Lessons Learned: Covid-19

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2BEHRJJ (200414) — BEIJING, April 14, 2020 (Xinhua) — A staff member displays samples of the COVID-19 inactivated vaccine at Sinovac Biotech Ltd., in Beijing, capital of China, March 16, 2020.

Since the Covid-19 outbreak, everything has changed. Whether this is graduation for the class of 2020, future job prospects, or pushback for the MCAT, things are changing all around. During this time, I have learned to sit back and appreciate what I have and even wrote a list of things that I was thankful for and worried about, alongside tips/resources to deal with my uneasiness.

First off, I am extremely thankful to have a support system at home. Although I miss my friends immensely, I have seven people that I can come home to. On top of this, I have a roof over my head, have enough food for two weeks, and have two parents who can work from home. This is a privilege that not many Americans have right now, and I am extremely thankful for these privileges.

Second, I want to discuss mental health. In college, I have found myself struggling with anxiety and depression, however, I was able to get help through counseling and amazing doctors. While I was able to get treatment, many do not have had the luxury of talking to a therapist or a counselor. While I am grateful for my mental and physical health, I have to acknowledge that not everyone has access to medication or therapy. Because of this, I need to do my part by reaching out to family, friends, and residents at OSU (especially international residents who may be undergoing many stressors during this time) to make sure they are adjusting well during this time.

Third, I want to mention how thankful I am for all of the RNs, DOs, MDs, PTs, PAs, etc… who are working tirelessly to fight Covid-19. As a way to appreciate them, I have done my duty of quarantining myself at home and self-isolating from others. Additionally, I have encouraged friends and family to donate any extra medical supplies that may help any individuals on the front line. (In fact, one of my friends donated his extra disposable gloves to a nearby hospital).

Now, I want to briefly include things have made me feel anxious and uneasy during this time. For starters, those who do not self-isolate or distance worry me. I feel like social media is a big part of any young adult’s life, and seeing people post pictures of themselves partying or hanging out with friends/significant others who they are not quarantining with makes me upset and frustrated. I just see this as a selfish and disrespectful act to those who are on the front-lines fighting this pandemic. Something else that makes me anxious is the idea that there are people who are homeless, in prison, or in abusive homes and cannot escape their situation. I just hope that there are people who are kind enough to lend a helping hand and make a change. Lastly, I worry about those struggling financially and those worried about putting food on the table. This is not an easy feat for those who have lost their jobs and no longer have a paycheck. I just hope that everyone is accommodating during this time and helping their neighbors.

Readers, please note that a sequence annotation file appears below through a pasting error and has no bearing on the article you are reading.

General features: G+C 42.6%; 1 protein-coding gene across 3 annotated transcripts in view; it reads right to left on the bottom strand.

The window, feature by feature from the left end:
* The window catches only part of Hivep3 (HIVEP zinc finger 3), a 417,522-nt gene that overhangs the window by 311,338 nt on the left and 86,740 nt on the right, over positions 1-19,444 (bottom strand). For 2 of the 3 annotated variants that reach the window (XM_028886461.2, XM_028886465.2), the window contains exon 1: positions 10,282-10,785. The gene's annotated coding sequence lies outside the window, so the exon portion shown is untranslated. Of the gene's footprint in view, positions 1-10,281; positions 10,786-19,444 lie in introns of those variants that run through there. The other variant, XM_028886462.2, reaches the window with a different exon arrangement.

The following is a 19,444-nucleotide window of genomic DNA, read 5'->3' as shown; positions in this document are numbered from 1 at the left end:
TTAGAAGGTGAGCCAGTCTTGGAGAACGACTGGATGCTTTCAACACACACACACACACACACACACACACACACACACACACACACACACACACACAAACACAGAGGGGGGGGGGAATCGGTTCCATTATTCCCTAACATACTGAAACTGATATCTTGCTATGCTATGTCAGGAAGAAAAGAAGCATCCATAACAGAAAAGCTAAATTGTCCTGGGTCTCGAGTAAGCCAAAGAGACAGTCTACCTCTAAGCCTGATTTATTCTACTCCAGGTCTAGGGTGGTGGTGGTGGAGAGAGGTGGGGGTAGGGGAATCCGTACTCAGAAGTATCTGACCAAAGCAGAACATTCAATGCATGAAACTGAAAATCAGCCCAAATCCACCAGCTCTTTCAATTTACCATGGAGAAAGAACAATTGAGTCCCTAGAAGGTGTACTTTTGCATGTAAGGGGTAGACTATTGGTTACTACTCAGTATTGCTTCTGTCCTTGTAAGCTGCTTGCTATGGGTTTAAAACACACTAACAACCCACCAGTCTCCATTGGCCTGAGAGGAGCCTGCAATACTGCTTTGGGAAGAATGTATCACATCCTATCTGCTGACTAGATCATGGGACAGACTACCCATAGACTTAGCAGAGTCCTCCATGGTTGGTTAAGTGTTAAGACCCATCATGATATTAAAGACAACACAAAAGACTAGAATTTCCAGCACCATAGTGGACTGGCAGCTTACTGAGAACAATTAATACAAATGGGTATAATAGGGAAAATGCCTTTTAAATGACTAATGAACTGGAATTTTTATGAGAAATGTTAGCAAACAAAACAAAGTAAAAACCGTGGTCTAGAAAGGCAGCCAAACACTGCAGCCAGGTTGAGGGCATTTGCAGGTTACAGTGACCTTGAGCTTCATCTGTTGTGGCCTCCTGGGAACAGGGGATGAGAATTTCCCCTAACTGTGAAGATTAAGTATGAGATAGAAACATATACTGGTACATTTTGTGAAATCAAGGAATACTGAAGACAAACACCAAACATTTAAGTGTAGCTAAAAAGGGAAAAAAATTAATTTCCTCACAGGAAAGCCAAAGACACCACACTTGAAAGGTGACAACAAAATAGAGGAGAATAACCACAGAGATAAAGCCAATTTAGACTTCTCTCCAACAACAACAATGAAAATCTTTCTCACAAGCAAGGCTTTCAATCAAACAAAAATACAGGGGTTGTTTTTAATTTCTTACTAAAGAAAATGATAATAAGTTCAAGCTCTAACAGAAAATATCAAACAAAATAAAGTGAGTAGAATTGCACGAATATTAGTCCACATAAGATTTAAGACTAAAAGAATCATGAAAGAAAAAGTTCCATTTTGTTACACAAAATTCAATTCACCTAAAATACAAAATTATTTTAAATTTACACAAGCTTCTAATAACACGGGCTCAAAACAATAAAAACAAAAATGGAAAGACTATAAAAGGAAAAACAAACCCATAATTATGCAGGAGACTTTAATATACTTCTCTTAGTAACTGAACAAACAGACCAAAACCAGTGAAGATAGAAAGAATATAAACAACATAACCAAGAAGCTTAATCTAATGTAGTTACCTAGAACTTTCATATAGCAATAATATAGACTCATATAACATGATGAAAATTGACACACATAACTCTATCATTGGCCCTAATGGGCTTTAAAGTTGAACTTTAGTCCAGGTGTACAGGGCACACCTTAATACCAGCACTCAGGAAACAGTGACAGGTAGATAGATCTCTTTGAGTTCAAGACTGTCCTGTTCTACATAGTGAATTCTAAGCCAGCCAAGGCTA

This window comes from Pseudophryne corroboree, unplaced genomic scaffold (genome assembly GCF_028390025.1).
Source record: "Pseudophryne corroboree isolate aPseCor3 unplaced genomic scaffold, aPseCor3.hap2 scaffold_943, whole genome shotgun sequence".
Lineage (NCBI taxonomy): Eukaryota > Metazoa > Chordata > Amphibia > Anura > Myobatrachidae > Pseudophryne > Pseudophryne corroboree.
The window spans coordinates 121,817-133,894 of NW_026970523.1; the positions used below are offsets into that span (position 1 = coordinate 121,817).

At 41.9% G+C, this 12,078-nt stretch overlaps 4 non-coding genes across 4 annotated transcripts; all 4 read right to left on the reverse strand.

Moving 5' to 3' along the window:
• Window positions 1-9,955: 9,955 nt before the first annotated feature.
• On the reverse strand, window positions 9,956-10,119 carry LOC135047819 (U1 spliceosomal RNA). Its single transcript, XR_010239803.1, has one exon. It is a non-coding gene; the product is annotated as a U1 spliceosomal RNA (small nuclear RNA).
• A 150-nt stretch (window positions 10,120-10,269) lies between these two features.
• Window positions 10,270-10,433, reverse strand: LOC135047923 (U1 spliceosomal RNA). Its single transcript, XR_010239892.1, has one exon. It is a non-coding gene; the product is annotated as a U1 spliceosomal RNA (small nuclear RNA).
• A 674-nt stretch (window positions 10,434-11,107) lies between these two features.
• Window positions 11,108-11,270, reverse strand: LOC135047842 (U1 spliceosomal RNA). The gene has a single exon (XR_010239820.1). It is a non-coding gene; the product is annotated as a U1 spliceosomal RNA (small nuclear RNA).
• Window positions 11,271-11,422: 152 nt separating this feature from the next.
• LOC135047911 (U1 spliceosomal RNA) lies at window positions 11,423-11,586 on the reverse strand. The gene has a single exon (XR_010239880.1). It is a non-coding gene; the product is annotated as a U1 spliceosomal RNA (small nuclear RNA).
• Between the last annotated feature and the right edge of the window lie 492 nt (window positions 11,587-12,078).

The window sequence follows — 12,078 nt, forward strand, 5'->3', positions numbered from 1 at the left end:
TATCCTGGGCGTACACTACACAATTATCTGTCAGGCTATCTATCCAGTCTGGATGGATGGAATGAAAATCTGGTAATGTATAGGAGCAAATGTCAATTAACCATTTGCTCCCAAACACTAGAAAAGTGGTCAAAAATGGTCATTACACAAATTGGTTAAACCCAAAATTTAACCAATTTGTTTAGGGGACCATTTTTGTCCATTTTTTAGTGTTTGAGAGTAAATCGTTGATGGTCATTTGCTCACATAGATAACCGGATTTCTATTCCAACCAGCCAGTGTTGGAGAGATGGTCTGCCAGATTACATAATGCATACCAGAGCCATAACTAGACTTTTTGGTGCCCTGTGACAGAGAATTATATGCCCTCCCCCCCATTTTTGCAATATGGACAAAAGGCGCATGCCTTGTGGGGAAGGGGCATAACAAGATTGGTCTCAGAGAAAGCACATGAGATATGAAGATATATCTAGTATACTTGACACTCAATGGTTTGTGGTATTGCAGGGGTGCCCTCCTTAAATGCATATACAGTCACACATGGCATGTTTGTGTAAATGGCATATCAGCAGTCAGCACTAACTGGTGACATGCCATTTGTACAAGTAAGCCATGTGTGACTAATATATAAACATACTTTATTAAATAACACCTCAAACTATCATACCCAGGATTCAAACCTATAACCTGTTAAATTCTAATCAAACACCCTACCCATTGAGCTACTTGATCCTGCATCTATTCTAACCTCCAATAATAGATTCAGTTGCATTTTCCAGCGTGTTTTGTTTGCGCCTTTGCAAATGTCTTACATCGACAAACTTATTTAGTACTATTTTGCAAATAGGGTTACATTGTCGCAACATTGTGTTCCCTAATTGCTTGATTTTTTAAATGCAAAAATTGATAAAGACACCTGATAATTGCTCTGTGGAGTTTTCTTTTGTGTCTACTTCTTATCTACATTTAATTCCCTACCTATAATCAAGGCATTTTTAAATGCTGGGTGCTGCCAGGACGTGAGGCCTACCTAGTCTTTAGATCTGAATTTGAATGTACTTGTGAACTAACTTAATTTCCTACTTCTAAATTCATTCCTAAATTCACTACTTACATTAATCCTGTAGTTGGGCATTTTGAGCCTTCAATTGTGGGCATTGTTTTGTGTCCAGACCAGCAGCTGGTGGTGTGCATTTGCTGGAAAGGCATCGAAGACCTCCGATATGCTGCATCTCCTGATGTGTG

Now, for the lessons I have learned:

  1. Don’t lose sight of what’s ahead. There will be an end to this pandemic. After all, there are plenty of intelligent individuals all over the world who are working tirelessly to create a vaccine.
  2. You cannot control people’s actions. As much as I want to yell and get upset at my peers who are not following government mandated rules, I cannot. Realistically, those peers will not care because they do not see the extent of their actions. I need to be okay with the idea that people make mistakes and they need to learn on their own.
  3. Empathy. Empathy. Empathy. It is crucial to think of others during this time and what they need. This means contacting friends and making sure they are taking care of themselves. A quick check up is so important and listening is even more important.

To end, I want to leave some resources down below.

  • Substance Abuse and Mental Health Hotline: 1-800-662-4357
  • Online Therapy: 937-716-2499
  • OSU Advocacy (for OSU students): 614-292-1111
  • OSUCCS (for OSU students): 614-29205766
  • Eating Disorder Hotline: 877-622-3243
  • Domestic Violence Hotline: 1-800-799-7233

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